Standing on the escarpment it sure feels like it. As the sun sets and the shadows lengthen the temperature plummets from around 32 centigrade to just above freezing. Grandeur barely does it justice. Move over Arizona.
Today there is a dirt road, of sorts, winding its way through hairpin bends and roller-coaster vistas littered with rockslides and craters , that cuts through the heart of the park to the rudimentary campsite. It’s now a well-trodden path for tourists, drawn by one of the last great wilderness areas of Africa. Most are day-trippers.
We camped, assisted by a Toyota Landcruiser, driver, chef, guide and, Solomon, our obligatory park ranger, armed with an ancient, bolt-action rifle which almost certainly dated to before Mussolini invaded Abyssinia in between the wars. I make no apologies for being in the post- backpacking phase of my life.
On the way up to the camp we spotted two young women researchers with clipboards surrounded by perhaps 200 Gellada monkeys who were totally oblivious to their presence as they went round spooning bits of pooh into plastic specimen bottles – the researchers not the monkeys. There are perhaps 10-15,000 of these magnificent creatures which are entirely endemic and confined to the Simiens. (Clue: it’s in the name)
They move around in huge troops, hundreds strong, feeding off roots. First they dig a hole then they stick their snouts in and, provided the aroma comes up to their exacting standards, they eat. Incessantly. The males sport spectacular lion-like manes. The occasional fight breaks out with much hissing and shrieking and baring of teeth- sibling rivalry. But mostly they eat. You can sit next to them quite happily. Just don’t look them in the eye. They are organised to a fault. They groom each other. They’re good parents. They’re a community. And of course they’re gold dust for the local tourist business.
Carol would have loved walking through these wild ranges scattered with St. John’s Wort, lavender and wild rock roses silver-backed vouchers and tawny African eagles wheeling overhead rising with the updrafts to giddy heights. In the higher oxygen-poor reaches the rising heat lifts and wafts the heady scent of wild thyme that grows in abundance on the slopes.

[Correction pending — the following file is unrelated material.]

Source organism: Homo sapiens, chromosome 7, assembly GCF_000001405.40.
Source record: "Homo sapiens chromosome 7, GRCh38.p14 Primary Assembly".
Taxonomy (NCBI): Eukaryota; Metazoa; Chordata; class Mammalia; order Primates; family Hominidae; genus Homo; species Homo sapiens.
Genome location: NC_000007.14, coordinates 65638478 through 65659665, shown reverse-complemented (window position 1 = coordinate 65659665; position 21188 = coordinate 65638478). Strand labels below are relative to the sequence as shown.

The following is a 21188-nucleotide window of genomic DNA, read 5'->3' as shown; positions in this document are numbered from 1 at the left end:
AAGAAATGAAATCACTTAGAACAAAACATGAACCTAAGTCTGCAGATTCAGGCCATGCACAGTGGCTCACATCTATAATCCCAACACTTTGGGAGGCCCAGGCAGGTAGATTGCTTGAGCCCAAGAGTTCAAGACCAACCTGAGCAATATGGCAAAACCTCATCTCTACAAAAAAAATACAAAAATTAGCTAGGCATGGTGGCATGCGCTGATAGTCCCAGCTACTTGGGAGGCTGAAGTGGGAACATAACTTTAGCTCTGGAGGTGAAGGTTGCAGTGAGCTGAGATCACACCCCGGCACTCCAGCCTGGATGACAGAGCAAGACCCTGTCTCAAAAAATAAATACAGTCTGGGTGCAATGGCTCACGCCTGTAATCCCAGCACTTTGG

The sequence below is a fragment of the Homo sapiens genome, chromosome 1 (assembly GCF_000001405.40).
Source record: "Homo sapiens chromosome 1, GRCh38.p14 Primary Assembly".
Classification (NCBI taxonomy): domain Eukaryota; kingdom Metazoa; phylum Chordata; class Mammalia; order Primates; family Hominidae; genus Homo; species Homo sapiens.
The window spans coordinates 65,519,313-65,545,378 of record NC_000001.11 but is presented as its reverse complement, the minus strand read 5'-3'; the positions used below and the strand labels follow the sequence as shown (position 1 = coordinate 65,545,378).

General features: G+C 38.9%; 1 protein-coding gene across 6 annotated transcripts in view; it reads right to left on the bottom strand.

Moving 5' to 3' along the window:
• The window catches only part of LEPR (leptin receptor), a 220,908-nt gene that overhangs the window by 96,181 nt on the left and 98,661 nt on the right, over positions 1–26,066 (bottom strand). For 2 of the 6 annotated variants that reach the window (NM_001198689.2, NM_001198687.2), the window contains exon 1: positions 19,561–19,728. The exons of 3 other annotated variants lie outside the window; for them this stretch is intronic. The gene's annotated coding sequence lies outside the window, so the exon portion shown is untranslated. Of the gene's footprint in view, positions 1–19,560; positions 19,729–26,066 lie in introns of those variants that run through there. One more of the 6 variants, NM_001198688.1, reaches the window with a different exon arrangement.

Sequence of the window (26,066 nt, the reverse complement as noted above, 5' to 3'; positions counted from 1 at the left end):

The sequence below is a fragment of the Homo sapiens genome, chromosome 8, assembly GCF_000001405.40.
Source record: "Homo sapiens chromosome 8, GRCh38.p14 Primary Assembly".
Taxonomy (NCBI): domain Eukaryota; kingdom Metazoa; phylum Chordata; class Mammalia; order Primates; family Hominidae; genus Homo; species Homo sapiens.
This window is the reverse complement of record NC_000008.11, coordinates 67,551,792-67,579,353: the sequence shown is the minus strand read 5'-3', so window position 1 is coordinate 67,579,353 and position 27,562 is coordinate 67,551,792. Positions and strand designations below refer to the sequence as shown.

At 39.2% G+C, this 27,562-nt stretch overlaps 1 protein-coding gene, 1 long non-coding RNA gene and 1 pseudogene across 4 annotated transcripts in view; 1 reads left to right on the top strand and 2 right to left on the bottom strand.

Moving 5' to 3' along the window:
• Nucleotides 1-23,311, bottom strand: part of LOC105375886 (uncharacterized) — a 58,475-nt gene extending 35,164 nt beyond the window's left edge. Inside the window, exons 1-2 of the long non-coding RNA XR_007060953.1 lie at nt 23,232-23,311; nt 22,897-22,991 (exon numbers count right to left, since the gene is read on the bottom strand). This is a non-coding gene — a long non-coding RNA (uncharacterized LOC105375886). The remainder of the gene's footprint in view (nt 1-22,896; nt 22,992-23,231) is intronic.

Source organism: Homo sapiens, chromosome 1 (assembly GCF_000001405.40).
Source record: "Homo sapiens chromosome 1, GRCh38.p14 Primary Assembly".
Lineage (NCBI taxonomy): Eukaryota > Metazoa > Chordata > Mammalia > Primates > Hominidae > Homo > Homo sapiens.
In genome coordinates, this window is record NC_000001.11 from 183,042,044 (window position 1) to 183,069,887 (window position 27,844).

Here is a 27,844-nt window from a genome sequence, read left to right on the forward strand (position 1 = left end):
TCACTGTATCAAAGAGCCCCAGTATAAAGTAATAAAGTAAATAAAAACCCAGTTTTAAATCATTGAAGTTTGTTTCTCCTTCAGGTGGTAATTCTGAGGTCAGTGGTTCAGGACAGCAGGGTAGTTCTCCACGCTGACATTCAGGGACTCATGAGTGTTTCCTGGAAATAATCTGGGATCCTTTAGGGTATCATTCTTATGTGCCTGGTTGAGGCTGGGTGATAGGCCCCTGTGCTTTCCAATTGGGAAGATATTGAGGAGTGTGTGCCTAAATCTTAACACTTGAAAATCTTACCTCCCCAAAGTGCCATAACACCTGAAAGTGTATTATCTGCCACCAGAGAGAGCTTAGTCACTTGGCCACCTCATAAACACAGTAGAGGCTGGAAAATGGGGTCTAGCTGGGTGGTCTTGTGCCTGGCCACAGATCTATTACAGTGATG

The Simiens are one of the wonders of the natural world. It’s a land that time forgot. But progress is now snapping at its foothills. How to preserve it and at the same time lift up the people who live here – some of whom do find jobs as guides, drivers and rangers - without decimating the wildlife and the flora that make it unique?
It’s a huge ecological challenge as tourism – and the local population grows. UNESCO will fund some of this but it wants the government to move the population out. It’s a binary choice it says: you can preserve the Simiens or you can develop its economy. But you can’t do both. It’s a familiar but, to my mind, a lazy argument.
The people, their culture, their ancestral lands are just as much part of the magic as the Gellada monkeys, the Ibex and the wolf with whom they have co-existed for hundreds perhaps thousands of years. Experience elsewhere (the Aborigine Down Under, American Indians) suggests wholesale displacement is a recipe for unemployment, gambling, alcoholism, drugs and an early death. It’s not beyond the wit to make it work.
Come before it’s too late and stay , if you can get in, at the eco-friendly Limalimo Lodge - comfy, well run, charming- which must be one of the most spectacularly situated inns on the planet.
The Simien mountains